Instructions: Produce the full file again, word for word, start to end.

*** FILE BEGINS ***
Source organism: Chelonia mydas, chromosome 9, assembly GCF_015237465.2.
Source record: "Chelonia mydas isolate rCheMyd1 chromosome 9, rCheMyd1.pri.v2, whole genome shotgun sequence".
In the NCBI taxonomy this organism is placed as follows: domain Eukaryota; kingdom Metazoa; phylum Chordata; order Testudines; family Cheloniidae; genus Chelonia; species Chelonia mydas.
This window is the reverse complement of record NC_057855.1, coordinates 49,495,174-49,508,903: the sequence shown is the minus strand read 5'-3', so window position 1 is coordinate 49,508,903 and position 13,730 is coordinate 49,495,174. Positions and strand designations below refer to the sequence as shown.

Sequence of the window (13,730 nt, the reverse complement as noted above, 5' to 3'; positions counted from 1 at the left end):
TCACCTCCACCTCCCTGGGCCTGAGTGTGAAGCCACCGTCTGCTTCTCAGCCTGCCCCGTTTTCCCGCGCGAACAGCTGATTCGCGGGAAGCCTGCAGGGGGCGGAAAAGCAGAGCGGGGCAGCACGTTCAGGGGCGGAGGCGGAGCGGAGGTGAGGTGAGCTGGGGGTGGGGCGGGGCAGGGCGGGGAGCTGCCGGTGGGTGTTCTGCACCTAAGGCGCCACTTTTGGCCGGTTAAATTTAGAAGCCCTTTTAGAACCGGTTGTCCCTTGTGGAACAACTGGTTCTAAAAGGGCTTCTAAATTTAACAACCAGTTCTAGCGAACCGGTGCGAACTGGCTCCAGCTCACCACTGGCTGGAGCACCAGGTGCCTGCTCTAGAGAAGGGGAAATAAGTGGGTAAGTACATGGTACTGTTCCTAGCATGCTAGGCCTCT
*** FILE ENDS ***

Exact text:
Source organism: Chelonia mydas, chromosome 9, assembly GCF_015237465.2.
Source record: "Chelonia mydas isolate rCheMyd1 chromosome 9, rCheMyd1.pri.v2, whole genome shotgun sequence".
In the NCBI taxonomy this organism is placed as follows: domain Eukaryota; kingdom Metazoa; phylum Chordata; order Testudines; family Cheloniidae; genus Chelonia; species Chelonia mydas.
This window is the reverse complement of record NC_057855.1, coordinates 49,495,174-49,508,903: the sequence shown is the minus strand read 5'-3', so window position 1 is coordinate 49,508,903 and position 13,730 is coordinate 49,495,174. Positions and strand designations below refer to the sequence as shown.

Sequence of the window (13,730 nt, the reverse complement as noted above, 5' to 3'; positions counted from 1 at the left end):
TCACCTCCACCTCCCTGGGCCTGAGTGTGAAGCCACCGTCTGCTTCTCAGCCTGCCCCGTTTTCCCGCGCGAACAGCTGATTCGCGGGAAGCCTGCAGGGGGCGGAAAAGCAGAGCGGGGCAGCACGTTCAGGGGCGGAGGCGGAGCGGAGGTGAGGTGAGCTGGGGGTGGGGCGGGGCAGGGCGGGGAGCTGCCGGTGGGTGTTCTGCACCTAAGGCGCCACTTTTGGCCGGTTAAATTTAGAAGCCCTTTTAGAACCGGTTGTCCCTTGTGGAACAACTGGTTCTAAAAGGGCTTCTAAATTTAACAACCAGTTCTAGCGAACCGGTGCGAACTGGCTCCAGCTCACCACTGGCTGGAGCACCAGGTGCCTGCTCTAGAGAAGGGGAAATAAGTGGGTAAGTACATGGTACTGTTCCTAGCATGCTAGGCCTCT